rmdir = rmdir $(1) > /dev/null 2>&1 || true
   echo = echo "$(1)"

The functions/variables are used like so:

    $(call mkdir,dir)
    $(call echo,  CC      $@)
    $(call rm,file1 file2)
    $(call rmdir,dir1 dir2)

Rationale for the definitions:

  • mkdir: Fix up the path and ignore any errors.
  • del: In Windows del doesn't delete any files if one of the files is specified to be in a directory that doesn't exist. For example if you try to delete a set of files and dir/file.c is in the list but dir doesn't exist, no files will be deleted. This implementation works around that issue by invoking del once for each file.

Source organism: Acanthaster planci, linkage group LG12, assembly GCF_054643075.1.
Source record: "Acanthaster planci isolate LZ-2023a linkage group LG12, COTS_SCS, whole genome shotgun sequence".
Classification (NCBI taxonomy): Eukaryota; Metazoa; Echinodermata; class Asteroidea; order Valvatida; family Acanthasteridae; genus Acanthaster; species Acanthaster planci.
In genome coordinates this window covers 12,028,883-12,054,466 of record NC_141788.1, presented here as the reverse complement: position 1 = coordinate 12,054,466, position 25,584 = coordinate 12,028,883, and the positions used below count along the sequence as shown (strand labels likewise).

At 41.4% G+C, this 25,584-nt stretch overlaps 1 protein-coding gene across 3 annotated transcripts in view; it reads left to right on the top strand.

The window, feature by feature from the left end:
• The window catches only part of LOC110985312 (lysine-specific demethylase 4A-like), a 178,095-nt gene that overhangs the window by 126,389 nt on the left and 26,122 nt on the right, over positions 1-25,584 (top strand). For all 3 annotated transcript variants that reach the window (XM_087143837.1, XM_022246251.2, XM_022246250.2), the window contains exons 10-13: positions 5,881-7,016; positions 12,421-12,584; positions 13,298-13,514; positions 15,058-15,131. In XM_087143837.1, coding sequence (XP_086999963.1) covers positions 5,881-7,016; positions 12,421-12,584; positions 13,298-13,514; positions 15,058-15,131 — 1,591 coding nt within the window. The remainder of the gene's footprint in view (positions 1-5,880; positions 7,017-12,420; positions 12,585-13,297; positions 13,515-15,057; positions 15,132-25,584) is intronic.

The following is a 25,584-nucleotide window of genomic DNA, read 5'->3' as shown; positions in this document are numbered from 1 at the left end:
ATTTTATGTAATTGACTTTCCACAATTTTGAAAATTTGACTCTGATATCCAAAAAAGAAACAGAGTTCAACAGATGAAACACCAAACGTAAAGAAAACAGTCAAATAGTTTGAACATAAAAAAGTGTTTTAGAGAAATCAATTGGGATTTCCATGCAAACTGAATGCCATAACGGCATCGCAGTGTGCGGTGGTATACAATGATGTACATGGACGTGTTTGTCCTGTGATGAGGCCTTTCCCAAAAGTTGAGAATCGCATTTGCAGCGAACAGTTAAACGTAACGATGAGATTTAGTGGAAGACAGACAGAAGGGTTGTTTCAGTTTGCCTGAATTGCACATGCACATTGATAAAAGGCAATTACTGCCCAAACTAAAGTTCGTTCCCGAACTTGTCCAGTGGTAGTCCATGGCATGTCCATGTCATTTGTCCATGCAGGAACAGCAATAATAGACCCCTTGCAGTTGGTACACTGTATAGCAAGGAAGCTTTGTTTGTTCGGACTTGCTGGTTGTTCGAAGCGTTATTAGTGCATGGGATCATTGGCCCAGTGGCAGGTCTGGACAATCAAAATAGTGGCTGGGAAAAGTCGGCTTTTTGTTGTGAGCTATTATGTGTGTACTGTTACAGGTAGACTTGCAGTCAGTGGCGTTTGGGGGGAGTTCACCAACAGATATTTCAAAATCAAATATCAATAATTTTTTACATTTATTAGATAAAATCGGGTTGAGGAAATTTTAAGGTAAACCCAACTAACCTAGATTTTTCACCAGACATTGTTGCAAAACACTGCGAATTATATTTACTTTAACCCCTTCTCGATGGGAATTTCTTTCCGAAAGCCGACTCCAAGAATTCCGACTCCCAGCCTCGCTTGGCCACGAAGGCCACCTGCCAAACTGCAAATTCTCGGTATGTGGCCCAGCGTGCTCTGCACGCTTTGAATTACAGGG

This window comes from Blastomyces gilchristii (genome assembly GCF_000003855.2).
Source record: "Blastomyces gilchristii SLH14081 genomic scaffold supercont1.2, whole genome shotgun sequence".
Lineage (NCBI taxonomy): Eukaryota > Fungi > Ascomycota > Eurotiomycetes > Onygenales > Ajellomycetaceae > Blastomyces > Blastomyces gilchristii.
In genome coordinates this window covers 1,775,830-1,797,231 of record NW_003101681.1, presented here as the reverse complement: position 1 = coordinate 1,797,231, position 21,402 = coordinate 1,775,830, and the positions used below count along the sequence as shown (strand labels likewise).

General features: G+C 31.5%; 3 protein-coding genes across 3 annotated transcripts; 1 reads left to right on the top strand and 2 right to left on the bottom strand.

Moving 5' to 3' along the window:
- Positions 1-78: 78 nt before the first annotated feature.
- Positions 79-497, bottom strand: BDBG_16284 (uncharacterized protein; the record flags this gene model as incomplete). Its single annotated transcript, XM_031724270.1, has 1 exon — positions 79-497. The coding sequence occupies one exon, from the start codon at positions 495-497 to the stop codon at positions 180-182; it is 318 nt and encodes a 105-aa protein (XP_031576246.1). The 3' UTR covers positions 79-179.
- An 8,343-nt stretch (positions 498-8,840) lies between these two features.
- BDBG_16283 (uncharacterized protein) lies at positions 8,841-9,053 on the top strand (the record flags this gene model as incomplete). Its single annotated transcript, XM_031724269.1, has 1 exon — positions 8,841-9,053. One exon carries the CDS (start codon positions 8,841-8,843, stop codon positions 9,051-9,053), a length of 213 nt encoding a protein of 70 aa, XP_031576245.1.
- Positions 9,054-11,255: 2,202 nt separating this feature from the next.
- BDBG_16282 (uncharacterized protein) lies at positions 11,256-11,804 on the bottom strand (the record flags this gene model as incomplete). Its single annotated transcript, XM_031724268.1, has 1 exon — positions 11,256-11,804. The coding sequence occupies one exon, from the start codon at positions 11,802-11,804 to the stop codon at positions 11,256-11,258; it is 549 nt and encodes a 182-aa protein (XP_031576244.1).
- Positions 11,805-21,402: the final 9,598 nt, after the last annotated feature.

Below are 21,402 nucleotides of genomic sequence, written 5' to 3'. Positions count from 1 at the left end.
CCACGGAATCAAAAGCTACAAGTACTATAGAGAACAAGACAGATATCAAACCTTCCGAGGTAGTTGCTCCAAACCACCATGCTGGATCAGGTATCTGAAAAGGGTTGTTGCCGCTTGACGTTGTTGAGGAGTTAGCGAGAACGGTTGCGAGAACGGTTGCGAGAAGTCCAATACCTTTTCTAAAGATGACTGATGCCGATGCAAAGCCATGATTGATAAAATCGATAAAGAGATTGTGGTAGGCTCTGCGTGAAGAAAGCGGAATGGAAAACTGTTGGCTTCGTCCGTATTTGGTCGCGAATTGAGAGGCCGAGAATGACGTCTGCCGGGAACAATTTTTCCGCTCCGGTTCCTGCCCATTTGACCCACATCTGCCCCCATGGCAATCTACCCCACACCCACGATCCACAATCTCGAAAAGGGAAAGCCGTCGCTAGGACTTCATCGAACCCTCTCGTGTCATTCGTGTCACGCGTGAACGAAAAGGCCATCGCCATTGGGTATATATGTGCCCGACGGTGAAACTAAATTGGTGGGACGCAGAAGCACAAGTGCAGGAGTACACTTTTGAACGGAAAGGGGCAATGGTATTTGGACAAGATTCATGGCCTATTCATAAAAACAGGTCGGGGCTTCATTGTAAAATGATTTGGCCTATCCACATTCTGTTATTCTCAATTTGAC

• rmdir: Fix up the path and ignore any errors.
  • echo: The output's appearance is preserved and doesn't show the extraneous "" in Windows.

I spent a lot of time on this. Perhaps I would have been better off spending my time learning autoconf.

See also:

  1. OS detecting makefile
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I solved the portability problem by creating a Python script called and calling it from the Makefile. A limitation is that Python must be installed, but this is most likely true for any version of UNIX.

#!/usr/bin/env python

# Cross-platform mkdir command.

import os
import sys

if __name__=='__main__':
    if len(sys.argv) != 2:
        sys.exit('usage: <directory>')
    directory = sys.argv[1]
    except OSError: